Every day I make a hard choice: write – or read?

    If I get started on a book, and it’s good, there go the next 12 hours of my life, down the tubes.

    And I will stay up until whatever time necessary to finish the book.

    I’ve never been able to walk out of a new world until I’m sure there is no more of it to discover. That is the experience I want to give my eventual readers.

    I liked my reading days, still give in to the impulse as often as possible. But I like my writing days more.

    With CFS I can’t do both. So I make that hard choice to write every morning until I can’t, but I still get ambushed by books that want to be read – and fall off the wagon. I’m going on a reading orgy when I reach the next milestone.

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    • says

      Alicia, I admire your stamina! I can’t seem to go for hours and hours on the same work anymore, without eye fatigue (or perhaps brain fatigue, because I am often cleaved by that divided mind of reading/assessing). Actually, and maybe it’s because I’m a victim of the every-so-chunky Internet age, I read alternate things in spurts, mixing fiction and non.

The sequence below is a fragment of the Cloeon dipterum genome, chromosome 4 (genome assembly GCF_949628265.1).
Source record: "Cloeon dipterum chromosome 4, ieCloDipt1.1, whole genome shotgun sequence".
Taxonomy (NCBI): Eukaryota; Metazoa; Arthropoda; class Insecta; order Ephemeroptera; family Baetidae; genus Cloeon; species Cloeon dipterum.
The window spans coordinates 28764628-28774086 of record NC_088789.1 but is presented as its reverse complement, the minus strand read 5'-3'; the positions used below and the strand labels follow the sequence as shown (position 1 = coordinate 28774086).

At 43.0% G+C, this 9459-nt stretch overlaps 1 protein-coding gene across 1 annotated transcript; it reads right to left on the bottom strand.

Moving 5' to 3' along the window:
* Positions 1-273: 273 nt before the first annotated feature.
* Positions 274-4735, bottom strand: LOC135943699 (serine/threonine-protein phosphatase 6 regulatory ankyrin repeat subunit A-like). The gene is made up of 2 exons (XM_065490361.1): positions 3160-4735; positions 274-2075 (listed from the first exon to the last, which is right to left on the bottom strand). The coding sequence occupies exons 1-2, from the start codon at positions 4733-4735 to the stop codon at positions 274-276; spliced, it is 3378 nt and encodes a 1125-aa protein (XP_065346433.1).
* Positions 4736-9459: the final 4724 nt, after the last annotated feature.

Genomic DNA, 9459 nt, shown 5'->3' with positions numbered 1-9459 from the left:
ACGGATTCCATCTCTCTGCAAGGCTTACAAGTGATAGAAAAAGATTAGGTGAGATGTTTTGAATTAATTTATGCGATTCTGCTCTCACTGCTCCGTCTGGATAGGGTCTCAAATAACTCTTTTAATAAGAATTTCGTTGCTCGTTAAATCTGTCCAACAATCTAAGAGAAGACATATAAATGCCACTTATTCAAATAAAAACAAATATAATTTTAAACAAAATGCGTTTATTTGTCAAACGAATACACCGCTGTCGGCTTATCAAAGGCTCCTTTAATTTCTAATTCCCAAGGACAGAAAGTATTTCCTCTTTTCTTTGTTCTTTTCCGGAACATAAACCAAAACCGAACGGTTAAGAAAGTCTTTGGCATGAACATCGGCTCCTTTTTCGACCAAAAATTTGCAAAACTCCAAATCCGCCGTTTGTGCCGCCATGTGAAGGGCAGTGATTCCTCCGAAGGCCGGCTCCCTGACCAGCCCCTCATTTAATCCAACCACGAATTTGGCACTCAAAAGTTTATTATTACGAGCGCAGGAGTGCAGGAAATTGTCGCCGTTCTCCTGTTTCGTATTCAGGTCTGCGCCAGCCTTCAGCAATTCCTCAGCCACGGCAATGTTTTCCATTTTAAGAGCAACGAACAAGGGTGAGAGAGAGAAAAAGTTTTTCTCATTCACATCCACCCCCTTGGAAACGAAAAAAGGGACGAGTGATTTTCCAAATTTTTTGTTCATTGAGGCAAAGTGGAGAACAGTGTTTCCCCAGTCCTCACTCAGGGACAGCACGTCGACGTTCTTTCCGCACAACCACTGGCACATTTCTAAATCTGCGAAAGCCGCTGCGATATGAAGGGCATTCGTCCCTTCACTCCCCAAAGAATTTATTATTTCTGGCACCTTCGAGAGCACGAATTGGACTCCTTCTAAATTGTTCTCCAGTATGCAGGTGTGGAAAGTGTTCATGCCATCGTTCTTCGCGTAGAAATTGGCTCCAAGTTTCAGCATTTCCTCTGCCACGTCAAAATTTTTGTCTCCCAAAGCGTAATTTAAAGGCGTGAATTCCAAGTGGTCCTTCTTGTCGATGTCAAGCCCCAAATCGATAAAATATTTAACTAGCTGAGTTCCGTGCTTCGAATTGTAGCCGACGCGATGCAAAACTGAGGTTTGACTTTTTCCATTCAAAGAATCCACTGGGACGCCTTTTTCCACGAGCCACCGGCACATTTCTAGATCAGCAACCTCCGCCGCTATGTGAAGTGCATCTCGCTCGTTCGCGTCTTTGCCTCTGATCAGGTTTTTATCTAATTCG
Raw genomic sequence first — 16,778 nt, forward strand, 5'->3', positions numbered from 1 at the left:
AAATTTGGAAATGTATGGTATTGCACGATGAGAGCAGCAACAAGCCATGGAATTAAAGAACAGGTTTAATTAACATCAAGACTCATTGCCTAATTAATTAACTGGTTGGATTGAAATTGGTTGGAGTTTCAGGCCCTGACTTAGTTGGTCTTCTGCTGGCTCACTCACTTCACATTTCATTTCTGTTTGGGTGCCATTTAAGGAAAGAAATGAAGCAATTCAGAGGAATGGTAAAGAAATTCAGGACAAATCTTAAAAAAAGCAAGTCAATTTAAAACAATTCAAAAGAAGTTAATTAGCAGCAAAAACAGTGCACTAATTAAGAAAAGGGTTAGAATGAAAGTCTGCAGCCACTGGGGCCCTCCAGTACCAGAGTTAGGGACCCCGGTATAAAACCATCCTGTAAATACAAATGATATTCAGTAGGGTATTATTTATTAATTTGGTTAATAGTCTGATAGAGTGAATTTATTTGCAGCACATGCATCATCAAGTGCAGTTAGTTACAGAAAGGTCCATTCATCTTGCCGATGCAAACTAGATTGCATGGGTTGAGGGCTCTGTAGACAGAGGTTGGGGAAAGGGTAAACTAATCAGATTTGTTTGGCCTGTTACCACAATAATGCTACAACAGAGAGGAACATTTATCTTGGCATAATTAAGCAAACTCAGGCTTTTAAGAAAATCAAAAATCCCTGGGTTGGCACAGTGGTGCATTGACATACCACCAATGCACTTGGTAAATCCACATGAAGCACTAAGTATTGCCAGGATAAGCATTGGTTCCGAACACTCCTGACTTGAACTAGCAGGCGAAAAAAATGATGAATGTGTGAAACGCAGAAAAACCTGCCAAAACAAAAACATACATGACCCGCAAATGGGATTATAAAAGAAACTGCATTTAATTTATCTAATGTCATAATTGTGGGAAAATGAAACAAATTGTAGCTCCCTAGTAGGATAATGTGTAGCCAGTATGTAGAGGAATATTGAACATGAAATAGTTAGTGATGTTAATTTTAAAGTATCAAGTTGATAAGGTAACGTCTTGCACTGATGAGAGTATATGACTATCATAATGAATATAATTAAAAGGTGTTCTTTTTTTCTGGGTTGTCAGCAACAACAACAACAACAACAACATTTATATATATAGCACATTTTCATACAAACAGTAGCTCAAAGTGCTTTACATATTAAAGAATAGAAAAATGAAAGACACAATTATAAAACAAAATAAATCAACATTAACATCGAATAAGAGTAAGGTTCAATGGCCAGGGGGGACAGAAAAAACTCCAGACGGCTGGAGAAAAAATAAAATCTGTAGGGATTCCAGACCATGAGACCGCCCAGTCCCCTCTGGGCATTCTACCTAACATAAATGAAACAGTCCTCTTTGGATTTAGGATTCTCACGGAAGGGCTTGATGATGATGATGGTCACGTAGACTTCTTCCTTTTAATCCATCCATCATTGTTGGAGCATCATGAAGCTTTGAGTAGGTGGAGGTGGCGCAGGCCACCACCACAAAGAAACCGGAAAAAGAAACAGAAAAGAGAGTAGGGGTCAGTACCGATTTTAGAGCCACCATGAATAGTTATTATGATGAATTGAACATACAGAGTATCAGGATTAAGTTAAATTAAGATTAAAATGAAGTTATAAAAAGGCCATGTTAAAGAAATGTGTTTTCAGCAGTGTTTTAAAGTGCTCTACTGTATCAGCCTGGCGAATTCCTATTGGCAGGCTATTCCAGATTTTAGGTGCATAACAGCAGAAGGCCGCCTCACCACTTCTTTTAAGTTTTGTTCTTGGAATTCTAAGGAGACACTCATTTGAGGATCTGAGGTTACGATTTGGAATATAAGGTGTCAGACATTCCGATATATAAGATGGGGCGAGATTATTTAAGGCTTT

I have to say though, if you are going to be ambushed by something that knocks you from your writing desk, that knocker being a book makes for a softer landing.

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  8. Denise Willson says

    Great post, Tom. Love the humor.

    My kids, now 8 and 11, know their Mama as having her nose in a book. They ride, I read. They dance, I read. They…you get it. Oh, I watch what they’re up to between pages, and they’re always asking what the story is about, but they’ve learned good reading habits from the example I set. Now, when they have a break, the first thing they turn to is a book. Over t.v., and even (gasp) video games. I’m a literary Pied Piper.